Whilst on a flight an abstract artist Prince Tancredi gets to know one of the air hostess’s on the plane, the young woman who’s name is Judy. He then asks her to pose for him which she agrees to do. But Judy whilst at the artists studio makes a number of negative remarks about his work, these cutting criticisms lead the artist to begin to question his own work. Judy leaves promising that she will meet with Tancredi which she eventually does. The couple are attracted to each other and enter into a passionate love affair. But things do not go smoothly, and Judy walks out on her lover, Tancredi is crushed by her leaving, but returns to finish her portrait deciding to give it the justice her beauty so richly deserves. He goes in search of Judy to make her aware of the portrait but discovers that she was killed in a car crash on the day that she left him. But the accident happened on her way back to him, because she realised that she truly loved him.
Released in 1968 LO TIO AMO was directed by well known Italian film maker Antonio Margheriti, and although not a huge success at the box office the film was a fairly appealing and well-made piece of cinema. Composer Carlo Savina provided the soundtrack and created a score that was a collection of laid back, lounge type compositions. The veteran composer/conductor utilising solo guitar, jazz infused passages, sultry clarinet, solo violin. organ and light and airy unassuming strings to fashion a romantic yet tragic sounding work. In many ways the central theme evokes a style that we would normally associate with fellow Italian Maestro Stelvio Cipriani, the use of a lilting piano led theme being the foundation of the score, on which Savina builds adding little nuances throughout that are easy listening flavoured but at the same time contain a luxurious and fully romantic sound. Its not a grand score or one that will necessarily stand out amongst the composer’s other works for cinema, but its worth checking out.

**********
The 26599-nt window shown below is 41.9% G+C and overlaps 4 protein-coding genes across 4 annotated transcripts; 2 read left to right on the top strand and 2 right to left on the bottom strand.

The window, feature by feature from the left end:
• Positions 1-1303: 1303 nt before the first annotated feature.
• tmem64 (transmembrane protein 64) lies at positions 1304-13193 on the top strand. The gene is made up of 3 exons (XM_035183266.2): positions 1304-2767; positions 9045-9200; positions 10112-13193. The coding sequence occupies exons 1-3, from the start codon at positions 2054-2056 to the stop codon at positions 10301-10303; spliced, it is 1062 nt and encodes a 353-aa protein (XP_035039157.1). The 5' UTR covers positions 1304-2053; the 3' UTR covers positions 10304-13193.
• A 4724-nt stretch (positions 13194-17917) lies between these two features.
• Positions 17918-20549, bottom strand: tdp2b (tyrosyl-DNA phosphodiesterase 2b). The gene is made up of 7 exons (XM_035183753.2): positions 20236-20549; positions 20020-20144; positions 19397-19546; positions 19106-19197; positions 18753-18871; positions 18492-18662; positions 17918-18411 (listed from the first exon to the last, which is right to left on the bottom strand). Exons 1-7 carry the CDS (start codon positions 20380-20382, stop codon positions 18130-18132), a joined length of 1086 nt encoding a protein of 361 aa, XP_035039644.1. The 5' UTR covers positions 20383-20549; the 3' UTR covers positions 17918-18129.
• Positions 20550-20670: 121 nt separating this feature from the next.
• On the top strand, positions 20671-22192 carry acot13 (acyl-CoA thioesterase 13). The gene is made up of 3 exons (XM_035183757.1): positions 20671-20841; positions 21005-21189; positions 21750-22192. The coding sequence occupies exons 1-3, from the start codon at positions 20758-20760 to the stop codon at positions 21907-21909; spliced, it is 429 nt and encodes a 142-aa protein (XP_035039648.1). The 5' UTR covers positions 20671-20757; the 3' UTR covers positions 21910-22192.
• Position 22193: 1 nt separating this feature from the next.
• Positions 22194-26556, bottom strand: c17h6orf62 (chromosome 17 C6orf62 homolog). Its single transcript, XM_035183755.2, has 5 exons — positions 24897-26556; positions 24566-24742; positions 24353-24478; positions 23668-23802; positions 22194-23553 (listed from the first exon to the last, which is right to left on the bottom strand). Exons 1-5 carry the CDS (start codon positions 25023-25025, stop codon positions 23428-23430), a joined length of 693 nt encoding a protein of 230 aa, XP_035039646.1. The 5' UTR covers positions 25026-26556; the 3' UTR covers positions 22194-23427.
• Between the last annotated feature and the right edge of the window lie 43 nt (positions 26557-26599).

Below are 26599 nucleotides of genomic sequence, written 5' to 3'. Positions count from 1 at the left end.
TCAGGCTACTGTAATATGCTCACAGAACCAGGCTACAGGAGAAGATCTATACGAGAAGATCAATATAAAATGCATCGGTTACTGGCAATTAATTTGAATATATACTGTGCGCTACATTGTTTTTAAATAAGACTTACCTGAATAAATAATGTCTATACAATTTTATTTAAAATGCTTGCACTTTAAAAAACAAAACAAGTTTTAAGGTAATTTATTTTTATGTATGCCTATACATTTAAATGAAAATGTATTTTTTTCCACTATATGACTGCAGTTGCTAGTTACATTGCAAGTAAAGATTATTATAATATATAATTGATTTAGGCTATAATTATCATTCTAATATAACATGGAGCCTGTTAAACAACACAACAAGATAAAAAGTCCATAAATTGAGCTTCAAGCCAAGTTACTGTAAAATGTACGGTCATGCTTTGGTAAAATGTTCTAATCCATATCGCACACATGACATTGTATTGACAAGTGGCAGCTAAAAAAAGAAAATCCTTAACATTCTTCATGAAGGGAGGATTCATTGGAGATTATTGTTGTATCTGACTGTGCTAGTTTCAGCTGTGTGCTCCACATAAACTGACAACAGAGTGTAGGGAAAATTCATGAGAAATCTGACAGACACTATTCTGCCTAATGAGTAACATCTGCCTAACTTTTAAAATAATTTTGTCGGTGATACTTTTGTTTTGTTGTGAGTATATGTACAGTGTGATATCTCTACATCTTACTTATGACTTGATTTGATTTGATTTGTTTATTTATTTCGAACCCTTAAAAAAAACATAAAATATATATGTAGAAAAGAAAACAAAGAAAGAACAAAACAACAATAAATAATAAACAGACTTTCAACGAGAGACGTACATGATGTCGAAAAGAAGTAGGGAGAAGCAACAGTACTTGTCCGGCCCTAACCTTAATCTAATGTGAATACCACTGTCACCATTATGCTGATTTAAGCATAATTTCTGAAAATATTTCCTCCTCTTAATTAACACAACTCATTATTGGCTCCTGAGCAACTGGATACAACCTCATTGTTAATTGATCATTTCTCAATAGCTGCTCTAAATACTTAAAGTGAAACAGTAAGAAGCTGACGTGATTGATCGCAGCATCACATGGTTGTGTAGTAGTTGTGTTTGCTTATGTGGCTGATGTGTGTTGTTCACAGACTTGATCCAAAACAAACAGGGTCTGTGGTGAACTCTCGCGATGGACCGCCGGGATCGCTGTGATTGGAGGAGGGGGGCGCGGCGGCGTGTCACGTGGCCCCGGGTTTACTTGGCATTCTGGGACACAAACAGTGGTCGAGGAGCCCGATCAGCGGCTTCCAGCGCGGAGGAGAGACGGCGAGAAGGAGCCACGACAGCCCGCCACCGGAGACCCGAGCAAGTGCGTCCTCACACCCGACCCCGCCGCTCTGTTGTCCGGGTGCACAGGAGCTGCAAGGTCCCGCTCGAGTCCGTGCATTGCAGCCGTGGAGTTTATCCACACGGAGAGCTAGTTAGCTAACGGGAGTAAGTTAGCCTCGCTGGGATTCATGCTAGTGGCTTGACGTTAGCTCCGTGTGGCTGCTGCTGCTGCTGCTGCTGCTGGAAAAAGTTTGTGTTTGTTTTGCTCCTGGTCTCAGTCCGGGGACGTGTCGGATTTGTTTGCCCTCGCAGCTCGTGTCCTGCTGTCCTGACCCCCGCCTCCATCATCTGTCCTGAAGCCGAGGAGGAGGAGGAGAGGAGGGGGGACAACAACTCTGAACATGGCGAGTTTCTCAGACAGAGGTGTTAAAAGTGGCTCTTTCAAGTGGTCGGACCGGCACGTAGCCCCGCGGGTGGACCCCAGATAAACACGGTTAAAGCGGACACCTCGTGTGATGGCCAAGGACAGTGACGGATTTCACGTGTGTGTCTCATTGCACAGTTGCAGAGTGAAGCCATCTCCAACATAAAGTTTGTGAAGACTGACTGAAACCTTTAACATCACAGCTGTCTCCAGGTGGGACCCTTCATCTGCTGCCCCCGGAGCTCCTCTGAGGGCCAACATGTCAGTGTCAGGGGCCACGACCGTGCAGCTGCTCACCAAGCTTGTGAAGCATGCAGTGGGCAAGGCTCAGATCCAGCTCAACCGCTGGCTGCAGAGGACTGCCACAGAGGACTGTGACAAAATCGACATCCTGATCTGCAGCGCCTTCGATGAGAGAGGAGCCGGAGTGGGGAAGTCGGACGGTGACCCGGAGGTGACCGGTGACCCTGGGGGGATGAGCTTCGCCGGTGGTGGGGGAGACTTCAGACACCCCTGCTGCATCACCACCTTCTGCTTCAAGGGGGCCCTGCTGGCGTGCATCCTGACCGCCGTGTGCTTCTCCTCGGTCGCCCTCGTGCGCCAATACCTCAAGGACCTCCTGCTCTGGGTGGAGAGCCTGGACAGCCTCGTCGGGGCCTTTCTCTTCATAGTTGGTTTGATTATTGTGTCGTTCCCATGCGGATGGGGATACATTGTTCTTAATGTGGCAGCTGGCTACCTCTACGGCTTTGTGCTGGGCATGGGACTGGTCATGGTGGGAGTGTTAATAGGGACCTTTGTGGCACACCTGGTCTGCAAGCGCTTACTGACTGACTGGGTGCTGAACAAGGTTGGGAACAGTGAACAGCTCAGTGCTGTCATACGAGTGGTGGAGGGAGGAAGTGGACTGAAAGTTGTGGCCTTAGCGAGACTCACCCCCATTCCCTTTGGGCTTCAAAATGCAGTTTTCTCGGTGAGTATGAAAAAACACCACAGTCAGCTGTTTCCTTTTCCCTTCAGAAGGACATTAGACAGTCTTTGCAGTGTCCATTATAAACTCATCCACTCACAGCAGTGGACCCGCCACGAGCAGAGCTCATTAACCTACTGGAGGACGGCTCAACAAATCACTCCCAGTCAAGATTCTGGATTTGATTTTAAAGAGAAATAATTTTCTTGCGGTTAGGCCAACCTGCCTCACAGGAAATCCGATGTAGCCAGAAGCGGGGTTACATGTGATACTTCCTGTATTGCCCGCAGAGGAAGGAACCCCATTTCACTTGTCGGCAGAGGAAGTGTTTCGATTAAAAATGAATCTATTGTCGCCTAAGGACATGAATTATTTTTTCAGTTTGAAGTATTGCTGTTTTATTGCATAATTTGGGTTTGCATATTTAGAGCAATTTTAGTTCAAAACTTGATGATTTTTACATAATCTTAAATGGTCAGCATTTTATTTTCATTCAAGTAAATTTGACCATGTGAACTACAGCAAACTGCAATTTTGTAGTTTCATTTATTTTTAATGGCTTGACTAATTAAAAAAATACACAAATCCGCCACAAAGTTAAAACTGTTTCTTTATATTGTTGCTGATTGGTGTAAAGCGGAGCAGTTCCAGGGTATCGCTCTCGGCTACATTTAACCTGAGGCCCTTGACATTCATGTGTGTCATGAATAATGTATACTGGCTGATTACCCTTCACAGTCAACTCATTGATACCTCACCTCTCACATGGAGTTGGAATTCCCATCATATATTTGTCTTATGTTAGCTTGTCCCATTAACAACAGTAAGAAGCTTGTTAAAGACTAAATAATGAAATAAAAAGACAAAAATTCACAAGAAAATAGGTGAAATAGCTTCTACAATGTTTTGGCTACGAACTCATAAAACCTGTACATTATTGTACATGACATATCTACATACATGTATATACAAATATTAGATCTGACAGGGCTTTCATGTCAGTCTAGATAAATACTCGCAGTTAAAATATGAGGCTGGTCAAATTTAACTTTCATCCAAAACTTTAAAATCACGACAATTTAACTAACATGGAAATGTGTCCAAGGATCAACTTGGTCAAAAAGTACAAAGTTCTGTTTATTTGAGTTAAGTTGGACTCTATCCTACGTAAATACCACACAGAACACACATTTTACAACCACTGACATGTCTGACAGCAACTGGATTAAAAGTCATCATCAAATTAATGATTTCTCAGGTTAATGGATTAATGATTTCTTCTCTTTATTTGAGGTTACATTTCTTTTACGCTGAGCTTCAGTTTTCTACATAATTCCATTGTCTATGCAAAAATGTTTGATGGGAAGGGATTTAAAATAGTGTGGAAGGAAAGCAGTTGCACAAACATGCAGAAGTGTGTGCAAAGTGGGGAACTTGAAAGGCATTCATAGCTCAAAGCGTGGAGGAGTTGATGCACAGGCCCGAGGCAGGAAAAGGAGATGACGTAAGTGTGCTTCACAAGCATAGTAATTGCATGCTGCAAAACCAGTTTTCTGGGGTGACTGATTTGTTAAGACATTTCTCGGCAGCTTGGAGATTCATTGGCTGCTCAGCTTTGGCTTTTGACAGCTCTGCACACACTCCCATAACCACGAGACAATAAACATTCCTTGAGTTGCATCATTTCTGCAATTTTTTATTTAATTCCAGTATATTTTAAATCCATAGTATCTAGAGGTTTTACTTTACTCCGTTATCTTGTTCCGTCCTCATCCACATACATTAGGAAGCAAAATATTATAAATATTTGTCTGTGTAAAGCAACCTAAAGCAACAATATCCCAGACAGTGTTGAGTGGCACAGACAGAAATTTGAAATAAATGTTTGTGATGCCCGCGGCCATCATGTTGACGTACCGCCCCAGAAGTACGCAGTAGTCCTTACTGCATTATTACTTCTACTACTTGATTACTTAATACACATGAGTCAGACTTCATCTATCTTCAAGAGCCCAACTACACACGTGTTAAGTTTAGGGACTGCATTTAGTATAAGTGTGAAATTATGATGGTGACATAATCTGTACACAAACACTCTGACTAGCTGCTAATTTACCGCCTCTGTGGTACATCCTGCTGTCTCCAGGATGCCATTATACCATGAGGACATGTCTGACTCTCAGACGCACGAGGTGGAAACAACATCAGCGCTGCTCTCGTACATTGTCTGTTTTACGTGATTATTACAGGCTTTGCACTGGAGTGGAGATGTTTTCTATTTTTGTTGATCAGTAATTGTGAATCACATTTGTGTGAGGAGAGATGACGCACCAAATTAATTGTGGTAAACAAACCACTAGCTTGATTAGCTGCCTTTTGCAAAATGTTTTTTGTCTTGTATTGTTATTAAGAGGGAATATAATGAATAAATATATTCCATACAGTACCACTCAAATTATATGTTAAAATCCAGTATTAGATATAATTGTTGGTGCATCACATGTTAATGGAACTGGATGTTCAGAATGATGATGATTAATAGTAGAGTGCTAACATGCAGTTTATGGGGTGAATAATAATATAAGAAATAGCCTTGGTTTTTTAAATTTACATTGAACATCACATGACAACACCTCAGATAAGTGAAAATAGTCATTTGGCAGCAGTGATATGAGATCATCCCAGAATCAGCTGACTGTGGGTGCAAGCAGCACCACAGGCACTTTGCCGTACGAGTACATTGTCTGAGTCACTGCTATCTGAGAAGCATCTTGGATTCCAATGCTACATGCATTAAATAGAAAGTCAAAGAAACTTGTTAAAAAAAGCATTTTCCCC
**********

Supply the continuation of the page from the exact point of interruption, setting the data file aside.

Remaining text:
As is another Italian score by Savina, from the 1968 comedy LA SCUOLA DELLA VERGINI, this time the composer produced a more up tempo and certainly more pop orientated sounding work although saying this there were a few cues that had to them a more relaxed and romantic sound, some even having a distinct Yiddish style with solo violin taking centre stage. But for the majority of its duration the composer purveyed a style and a sound that was predominantly up-beat and pop driven. With guitar, bass guitar and percussion forming the line up on most of the cues, I suppose its one of those groovy sounding soundtracks from the latter part of the 1960.s that was a fusion between symphonic as in strings, and also a big band more hip sound, that we do tend to associate with the decade of the swinging sixties, Hammond organ to features in many of the tracks and the composer employs a nice jazz piano solo at certain points and a scattering of harpsichord. Overall, it’s not a bad listen.
But wait theres more, and yes its Savina again, THE KILLER RESERVED NINE SEATS (1974), is a tense thriller murder mystery, a group of friends are invited to visit a mutual friends villa and are shown a theatre there, after a while sinister and strange things begin to happen, but the group of friends then realise they are trapped in the villa, and a killer begins t pick them off one by one.
Again Savina manages to combine thematic material with dramatic or apprehensive styles, and fuses them together to create an effecting score, This is an entertaining listen, the composer utilising breathy sounding woods, haunting delicate harpsichord, and subdued percussive elements that are embellished by strings and punctuated and mirrored by harpsichord, plus there is also effective use of Sitar combined with percussion, Savina not only relays a sense of urgency and of apprehension within the score, but he also creates some beautiful simply thematic material, via organ, solo guitar and piano, again if you are passionate about Italian soundtracks this is a perfect addition to your collection. Recommended.